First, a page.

Non-fiction: The Pull of Ideas in the Real World

This time last year, I’d thought I would work on my very first effort at fiction. I pretty easily cranked out 20k works for NaNoWriMo in November, and with the coming of the dark months of winter, expected to dig into the story. I didn’t.

I came back to it again this year, and was momentarily excited about creating events and places and characters.

But the world as it is seems too interesting a place, and also too needy a place, to give it more make-believe than it already has, labeled as such or otherwise.

I’m far more motivated to delve into the present realities that can make a difference, knowing it is mostly in my own thinking that change might come. I suffer no illusions that this blog serves that purpose, but since it has become my Journal of Stuff That Interests Me, you’re likely to see the topics that hold my curiosity, momentarily at the top of a growing list, when you happen past Fragments.

And so I have a growing portfolio of read-later pieces, of aggregated topical catch-alls and early drafts where writing it out helps me see what I think and might discover about a topic for which reading is only chewing up the morsel and not the digesting of it.

In this, I’ve had moments of being overwhelmed and feeling far too broadly scattered to be effective at getting to the end of any of them. On the other hand, as this collection of ideas grows, I’m remembering how decades ago it used to be when I’d have five or six books going at the same time.

Inevitably, there would arise the most wonderful synergies between seemingly disparate topics. An underlined paragraph in a book on theology or philosophy would mesh perfectly with a new concept just read in a book on appropriate technology or small-scale gardening. The AHA! moments were everywhere!

So that’s where I am just now–caught in mid-stream straddling the backs of a half-dozen horses, waiting to see which one pulls the strongest and seems to have the best sense of how to get to the other side. I have no sense of control. I’m just along for the ride.

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Fred First holds masters degrees in Vertebrate Zoology and physical therapy, and has been a biology teacher and physical therapist by profession. He moved to southwest Virginia in 1975 and to Floyd County in 1997. He maintains a daily photo-blog, broadcasts essays on the Roanoke NPR station, and contributes regular columns for the Floyd Press and Roanoke's Star Sentinel. His two non-fiction books, Slow Road Home and his recent What We Hold in Our Hands, celebrate the riches that we possess in our families and communities, our natural bounty, social capital and Appalachian cultures old and new. He has served on the Jacksonville Center Board of Directors and is newly active in the Sustain Floyd organization. He lives in northeastern Floyd County on the headwaters of the Roanoke River.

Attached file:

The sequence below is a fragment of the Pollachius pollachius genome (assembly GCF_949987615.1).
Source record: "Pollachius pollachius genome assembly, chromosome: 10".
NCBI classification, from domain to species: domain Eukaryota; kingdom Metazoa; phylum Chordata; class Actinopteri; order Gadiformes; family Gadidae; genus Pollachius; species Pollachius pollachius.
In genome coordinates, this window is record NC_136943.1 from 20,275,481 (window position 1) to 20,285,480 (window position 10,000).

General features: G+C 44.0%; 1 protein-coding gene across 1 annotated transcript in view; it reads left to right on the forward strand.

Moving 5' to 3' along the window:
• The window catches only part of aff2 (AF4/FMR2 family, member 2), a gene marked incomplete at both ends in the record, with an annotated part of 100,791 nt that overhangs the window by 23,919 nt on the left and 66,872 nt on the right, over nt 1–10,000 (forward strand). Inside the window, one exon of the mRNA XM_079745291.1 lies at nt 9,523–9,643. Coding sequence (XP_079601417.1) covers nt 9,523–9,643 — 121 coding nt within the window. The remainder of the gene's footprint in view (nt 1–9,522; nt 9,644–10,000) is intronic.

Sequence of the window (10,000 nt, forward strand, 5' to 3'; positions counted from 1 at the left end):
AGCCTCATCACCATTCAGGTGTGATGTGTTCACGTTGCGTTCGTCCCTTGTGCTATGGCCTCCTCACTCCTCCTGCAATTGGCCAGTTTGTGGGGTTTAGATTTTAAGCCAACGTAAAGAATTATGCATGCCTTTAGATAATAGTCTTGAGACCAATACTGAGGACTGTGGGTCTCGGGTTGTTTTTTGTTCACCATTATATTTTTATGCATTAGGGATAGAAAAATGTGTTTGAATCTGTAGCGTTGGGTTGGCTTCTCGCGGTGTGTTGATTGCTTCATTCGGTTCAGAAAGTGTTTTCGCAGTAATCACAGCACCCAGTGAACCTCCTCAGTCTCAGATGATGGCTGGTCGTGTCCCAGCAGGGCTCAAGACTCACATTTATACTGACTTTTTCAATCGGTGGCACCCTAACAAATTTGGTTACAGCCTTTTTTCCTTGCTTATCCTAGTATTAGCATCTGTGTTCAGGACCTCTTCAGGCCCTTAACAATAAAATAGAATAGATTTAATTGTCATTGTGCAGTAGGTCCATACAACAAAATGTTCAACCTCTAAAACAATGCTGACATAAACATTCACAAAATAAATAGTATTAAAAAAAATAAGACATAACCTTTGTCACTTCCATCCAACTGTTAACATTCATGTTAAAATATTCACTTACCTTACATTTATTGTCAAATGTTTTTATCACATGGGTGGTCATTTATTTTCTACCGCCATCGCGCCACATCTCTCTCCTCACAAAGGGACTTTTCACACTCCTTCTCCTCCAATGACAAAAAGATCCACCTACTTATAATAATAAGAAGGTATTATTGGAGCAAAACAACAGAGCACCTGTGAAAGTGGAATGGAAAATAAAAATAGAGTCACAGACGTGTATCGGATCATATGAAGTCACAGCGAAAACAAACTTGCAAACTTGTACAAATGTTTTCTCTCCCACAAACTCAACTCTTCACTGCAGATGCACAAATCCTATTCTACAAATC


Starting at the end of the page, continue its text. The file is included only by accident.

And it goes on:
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  1. I agree!

    I prefer non-fiction, too. There are so many opportunities to delve into fiction these days that it’s nice to pull in the other direction whenever you have an opportunity.

    Although, there’s something to the argument that, as soon as you write it down, it becomes fiction. Because language isn’t flexible enough to convey what was really going on in your head, especially when you have no idea of the reader’s pre-conceptions and how they will receive and interpret it.

    Still, the admirable thing about non-fiction to me is that you at least intended to tell the truth.

  2. The half dozen horses metaphor is really good. I too am pleased that you are going to use your passion for the world and its issues to write non-fiction. Your knowledge and ideas are deep and broad. They are a gift to share.